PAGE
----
Because good research needs good data

Future plans for DMPonline

Kevin Ashley | 11 January 2013

Data management planning is a topic of increasing importance to researchers, their host institutions and research funders alike. Increasing numbers of funders require plans as part of grant proposals; some are already assessing the quality of these plans as part of bid assessment; and some require further planning to be carried out for successful proposals and are discussing ways to monitor the execution of plans and compliance with funder requirements. The DCC has done significant work in this area for some years from the initial production of the DMP checklist, the comparison of funder data policies and the provision of the first online tool to assist in the data management planning process - DMPonline. We were very pleased to have the latter shortlisted along with the work of US colleagues on DMPTool for the DPC's Digital Preservation Awards at the end of 2012.

Despite this success we know that there's room for improvement with DMPonline. Launched nearly three years ago, the tool has had 2 major releases since then, with substantial changes to the user interface at times. Throughout its life, the DCC DMP checklist has been at the forefront of the use of the tool. Over the past few months, we've been examining DMPonline in unprecedented detail, using usability tests, focus groups, social media monitoring as well as gathering experience from our institutional engagements and JISC-funded projects aiming to customise DMPonline for institutional use. Although there is a great deal that is positive that's come out of this process, there are also some clear messages for change. We've been discussing these internally and have come to some clear decisions about the changes we want to make. This post highlights some of the more significant ones.

The biggest changes relate to the checklist itself and its relationship to the templates used by DMPonline to ask questions of those completing a plan. The checklist itself has grown over the years, partly as a result of significant external input. We now think we're in a position to rationalise it substantially, preserving the rigour but simplifying and reducing the number of questions involved. The other big change is that we will no longer use the questions in the checklist when you are creating a plan for a funder that has its own questions; you'll see the funders questions directly, plus any others that your institution or discipline-specific template may add. This should make the tool significantly simpler for researchers to use, but it has drawbacks for us. It makes it harder to collect cross-funder information about how issues are dealt with and potentially makes it more difficult to encourage funders to ask the same question when they want the same underlying information. It wasn't an easy decision for us to take, but we did so because researchers are the primary user for the tool; the other uses are secondary. The option to use the checklist questions directly won't go away, though - the changes we are proposing will add new options, not take any away.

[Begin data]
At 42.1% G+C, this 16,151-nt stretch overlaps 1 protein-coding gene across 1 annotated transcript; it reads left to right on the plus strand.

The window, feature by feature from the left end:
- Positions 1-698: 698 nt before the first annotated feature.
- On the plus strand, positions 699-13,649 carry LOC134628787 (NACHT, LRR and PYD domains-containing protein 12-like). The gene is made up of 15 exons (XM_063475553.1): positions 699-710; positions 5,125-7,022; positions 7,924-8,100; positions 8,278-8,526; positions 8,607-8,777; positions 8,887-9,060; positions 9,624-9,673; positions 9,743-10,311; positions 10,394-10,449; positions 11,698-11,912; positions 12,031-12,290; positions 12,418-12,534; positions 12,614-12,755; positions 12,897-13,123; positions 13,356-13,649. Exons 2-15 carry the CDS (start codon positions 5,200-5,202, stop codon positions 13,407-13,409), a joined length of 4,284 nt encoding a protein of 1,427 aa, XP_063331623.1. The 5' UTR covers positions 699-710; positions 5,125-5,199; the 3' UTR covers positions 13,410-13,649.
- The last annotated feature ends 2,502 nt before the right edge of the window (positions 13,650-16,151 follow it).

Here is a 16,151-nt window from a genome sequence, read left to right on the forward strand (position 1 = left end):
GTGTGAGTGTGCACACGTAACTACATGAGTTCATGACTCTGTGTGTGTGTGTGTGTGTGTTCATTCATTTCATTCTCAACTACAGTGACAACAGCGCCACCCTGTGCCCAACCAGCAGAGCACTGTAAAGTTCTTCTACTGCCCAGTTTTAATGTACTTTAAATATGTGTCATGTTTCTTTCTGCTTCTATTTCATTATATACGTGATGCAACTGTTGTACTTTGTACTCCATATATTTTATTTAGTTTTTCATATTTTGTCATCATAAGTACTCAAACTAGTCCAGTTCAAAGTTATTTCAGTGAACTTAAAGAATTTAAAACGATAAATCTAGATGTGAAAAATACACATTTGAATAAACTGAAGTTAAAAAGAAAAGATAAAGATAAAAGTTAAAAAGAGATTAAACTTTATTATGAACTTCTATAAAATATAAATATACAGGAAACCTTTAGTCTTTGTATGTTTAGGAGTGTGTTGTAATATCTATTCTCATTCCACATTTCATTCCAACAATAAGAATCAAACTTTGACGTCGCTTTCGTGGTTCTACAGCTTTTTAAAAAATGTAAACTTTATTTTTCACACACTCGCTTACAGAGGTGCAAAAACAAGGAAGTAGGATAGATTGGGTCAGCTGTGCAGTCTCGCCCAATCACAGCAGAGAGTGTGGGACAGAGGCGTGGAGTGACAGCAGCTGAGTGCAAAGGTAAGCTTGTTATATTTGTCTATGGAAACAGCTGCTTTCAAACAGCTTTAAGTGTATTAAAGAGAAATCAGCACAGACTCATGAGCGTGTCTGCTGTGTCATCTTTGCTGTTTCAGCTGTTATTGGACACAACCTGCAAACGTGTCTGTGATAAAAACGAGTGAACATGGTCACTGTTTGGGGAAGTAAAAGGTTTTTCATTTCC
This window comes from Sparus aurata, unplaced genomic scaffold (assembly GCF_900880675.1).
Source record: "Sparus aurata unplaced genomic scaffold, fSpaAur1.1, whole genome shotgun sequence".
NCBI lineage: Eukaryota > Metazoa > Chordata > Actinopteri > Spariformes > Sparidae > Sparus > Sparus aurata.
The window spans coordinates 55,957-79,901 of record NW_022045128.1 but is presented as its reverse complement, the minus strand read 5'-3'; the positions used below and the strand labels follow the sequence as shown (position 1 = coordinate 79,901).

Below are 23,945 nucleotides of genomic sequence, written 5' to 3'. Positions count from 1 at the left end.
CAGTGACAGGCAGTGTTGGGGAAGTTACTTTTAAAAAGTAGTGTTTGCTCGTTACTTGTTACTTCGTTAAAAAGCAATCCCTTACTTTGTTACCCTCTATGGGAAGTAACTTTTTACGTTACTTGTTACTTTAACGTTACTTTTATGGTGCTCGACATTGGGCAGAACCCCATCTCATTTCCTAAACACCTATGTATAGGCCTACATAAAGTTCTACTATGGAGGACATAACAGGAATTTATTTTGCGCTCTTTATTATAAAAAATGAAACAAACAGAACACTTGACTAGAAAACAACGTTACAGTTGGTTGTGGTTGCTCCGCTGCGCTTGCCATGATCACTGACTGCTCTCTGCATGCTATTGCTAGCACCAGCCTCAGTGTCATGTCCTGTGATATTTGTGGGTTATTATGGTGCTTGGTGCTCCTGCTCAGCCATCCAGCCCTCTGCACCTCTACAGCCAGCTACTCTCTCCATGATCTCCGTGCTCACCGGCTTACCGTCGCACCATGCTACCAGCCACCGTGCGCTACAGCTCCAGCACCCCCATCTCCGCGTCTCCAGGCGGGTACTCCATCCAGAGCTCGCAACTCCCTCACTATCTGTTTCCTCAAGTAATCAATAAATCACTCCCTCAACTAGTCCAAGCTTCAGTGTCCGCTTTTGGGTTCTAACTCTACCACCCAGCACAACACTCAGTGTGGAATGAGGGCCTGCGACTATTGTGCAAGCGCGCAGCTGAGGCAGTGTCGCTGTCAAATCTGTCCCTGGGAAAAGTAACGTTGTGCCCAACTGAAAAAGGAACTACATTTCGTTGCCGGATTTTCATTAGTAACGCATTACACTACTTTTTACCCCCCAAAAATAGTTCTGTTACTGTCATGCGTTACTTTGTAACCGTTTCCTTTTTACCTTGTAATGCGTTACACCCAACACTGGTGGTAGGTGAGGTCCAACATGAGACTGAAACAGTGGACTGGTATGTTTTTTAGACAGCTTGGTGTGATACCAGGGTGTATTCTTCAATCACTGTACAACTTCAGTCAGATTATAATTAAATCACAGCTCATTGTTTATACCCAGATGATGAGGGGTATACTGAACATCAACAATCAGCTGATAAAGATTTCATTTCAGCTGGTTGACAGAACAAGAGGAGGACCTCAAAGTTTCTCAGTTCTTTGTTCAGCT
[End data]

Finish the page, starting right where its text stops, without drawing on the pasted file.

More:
The tool itself built on the DCC's checklist for data management planning, work on which began in the closing weeks of 2008. The initial version was released to the public in 2009 and in parallel the DCC began work on an online tool, based on the checklist, which would make it easier to create data management plans. DMPonline was launched in April 2010, and it was only then that some funders were beginning to issue specific questions about what they wanted to see in plans which were submitted to them. Our approach of mapping their requirements to our original checklist and asking questions from the checklist itself made sense to us then (and still makes sense to us now.) It would allow us to do some analysis across all funders of how people responded to particular requirements, and it would help us encourage funders to have more commonality in the questions they asked where it made sense to do so. Those are still valid aims, but we don't want them to be achieved at the expense of the researcher who has to create the plan in the first place. Hence the changes we've decided on.

We're also going to make clear the distinction between draft, test and real plans in the tool. We want to get better information on how often the tool is used in anger to create plans that accompany a grant proposal, or support an ongoing research project, and this is the only way we can see to do that. In parallel, we'll do more to ensure that exported plans conform to funder formatting requirements and warn you when they are over a maximum length.

In another area of work, we'll be revisiting the terms and conditions of DMPonline to make it clearer that we and institutions can use aggregate information from plans to aid in planning and future development of DMPonline itself and all areas related to data management planning. We'll likely do some consultation on the form of the terms but it's clear that we can't continue with those in place at the moment and we have no reason to believe that modest changes will reduce willingness to use DMPonline.

There are also a raft of user interface issues, some minor and some more substantial, that will be addressed in the coming months. They range from misplaced or miscoloured buttons to the provision of a progress meter of some sort. We're also planning to reintroduce some form of wizard to help those new to data management planning.

The big change, involving the checklist and the new question templates, is intended to happen over the next few months. I hope that we'll be able to report significant new progress by Easter.